A snap survey of ZIMRA Customs officials reveals that most of them lack knowledge of what the AfCFTA is about and how it will affect Customs operations. According to findings of the snap survey, the Zimbabwe’s Customs administration’s operational guidelines inadvertently promotes specialisation. This means that unless a Customs officer is rotated from one workstation to another, there is no incentive for one to know more than what is required in their workstation. The Customs officer is appraised and rewarded according to their performance of a particular task. The challenge comes when the officer is moved to a section where they will be expected to know a cocktail of activities in order to be able to assess and collect correct tariffs and grant the appropriate concessional tariffs.
Another reason cited for the low awareness levels was that there has not been much training on a AfCFTA by the Customs administration’s training centre which usually spearheads similar trainings. This may be due to the COVID-19 situation which has affected some of the organisation’s operations. However, with commencement of trade under AfCFTA there is urgent need for Customs officials to keep abreast with the continental developments which have a bearing on their operations.
Some Customs officials were indifferent about being informed and uninformed on the AfCFTA, citing that it did not affect them directly. They noted that if they were confronted with work that involved application of the AfCFTA’s tariffs or other requirements, they would refer such cases to their superiors who they expect to be more knowledgeable than them. This seems to confirm that the awareness training and information sessions attended by higher level officials are rarely cascaded to lower-level officials, and some of the border delays in enforcing preferential arrangements are a result of border officials seeking instructions from their superiors.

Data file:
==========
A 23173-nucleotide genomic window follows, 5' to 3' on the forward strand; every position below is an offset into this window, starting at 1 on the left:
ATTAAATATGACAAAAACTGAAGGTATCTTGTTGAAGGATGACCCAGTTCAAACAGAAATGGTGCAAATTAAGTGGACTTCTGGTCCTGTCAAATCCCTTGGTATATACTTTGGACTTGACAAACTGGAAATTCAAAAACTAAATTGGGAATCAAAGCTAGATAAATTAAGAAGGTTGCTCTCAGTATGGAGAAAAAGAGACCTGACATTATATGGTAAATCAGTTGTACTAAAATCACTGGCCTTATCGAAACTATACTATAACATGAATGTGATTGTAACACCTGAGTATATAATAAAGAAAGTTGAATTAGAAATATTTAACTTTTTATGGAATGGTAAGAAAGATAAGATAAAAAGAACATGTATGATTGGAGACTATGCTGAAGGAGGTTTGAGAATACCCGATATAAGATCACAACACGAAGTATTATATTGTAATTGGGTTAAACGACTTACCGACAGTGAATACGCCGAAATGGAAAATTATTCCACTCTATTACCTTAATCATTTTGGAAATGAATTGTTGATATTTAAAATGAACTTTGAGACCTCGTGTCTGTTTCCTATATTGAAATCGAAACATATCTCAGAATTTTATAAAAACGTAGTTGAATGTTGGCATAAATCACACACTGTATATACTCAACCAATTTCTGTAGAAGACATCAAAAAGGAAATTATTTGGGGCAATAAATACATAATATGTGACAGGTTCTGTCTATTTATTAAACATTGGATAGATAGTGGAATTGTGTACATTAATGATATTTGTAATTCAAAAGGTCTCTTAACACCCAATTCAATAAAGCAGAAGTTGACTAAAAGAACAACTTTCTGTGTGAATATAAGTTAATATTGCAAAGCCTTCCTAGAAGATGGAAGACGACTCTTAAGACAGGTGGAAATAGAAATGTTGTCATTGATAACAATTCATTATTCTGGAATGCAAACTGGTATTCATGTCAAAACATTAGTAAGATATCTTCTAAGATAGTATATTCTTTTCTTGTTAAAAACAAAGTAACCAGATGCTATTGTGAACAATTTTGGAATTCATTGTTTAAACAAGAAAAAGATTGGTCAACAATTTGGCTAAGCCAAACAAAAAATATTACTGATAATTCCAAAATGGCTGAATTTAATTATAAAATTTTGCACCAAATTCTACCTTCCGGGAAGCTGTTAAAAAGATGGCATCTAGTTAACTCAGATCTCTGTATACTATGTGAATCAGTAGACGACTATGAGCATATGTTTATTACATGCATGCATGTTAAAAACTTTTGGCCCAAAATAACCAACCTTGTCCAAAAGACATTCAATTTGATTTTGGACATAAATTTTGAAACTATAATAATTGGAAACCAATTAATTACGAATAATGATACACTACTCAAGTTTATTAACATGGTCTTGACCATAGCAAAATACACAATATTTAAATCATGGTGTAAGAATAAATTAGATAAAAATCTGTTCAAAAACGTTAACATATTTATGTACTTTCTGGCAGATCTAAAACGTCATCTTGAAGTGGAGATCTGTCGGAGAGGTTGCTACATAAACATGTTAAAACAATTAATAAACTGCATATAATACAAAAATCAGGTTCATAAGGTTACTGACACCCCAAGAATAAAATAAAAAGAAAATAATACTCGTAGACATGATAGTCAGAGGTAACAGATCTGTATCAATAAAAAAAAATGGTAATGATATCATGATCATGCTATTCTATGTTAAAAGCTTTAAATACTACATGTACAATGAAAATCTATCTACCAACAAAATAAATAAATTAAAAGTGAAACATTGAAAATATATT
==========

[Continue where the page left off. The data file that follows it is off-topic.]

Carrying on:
What can be done to improve awareness levels?
The importance of trade facilitation in any regional trade agreement cannot be downplayed. Most of the AfCFTA’s economic benefits will be derived from trade facilitation measures that reduce bureaucracy, simplify Customs procedures, and integrate Africa into global supply chains. Most of AfCFTA’s economic benefits will be derived from trade facilitation measures, and as such requires minimal border delays.
For the AfCFTA to be fully-utilised, there is need for capacity building programs that enhance the abilities of both the institutional system and human resources that work with the system to be on a par with the new trading arrangements. There is need for Zimbabwe Customs administration and other across Africa to make training on AfCFTA mandatory for all levels of the Customs division.
There is need for Customs administrations in Africa to evolve from gate-keeping role and enforcement of policies on behalf of other government departments, to being active contributors in the policy-making initiatives. Customs officials involved in manning ports of entry should be involved in assessing the practicality of certain trade measures like Rules of Origin as well as making contribution on how best to enforce the regional trade arrangements. This could involve the relevant trade Ministers involved in the regional negotiations consulting with Customs administrations on the best approach to design the measures that would directly require Customs enforcement.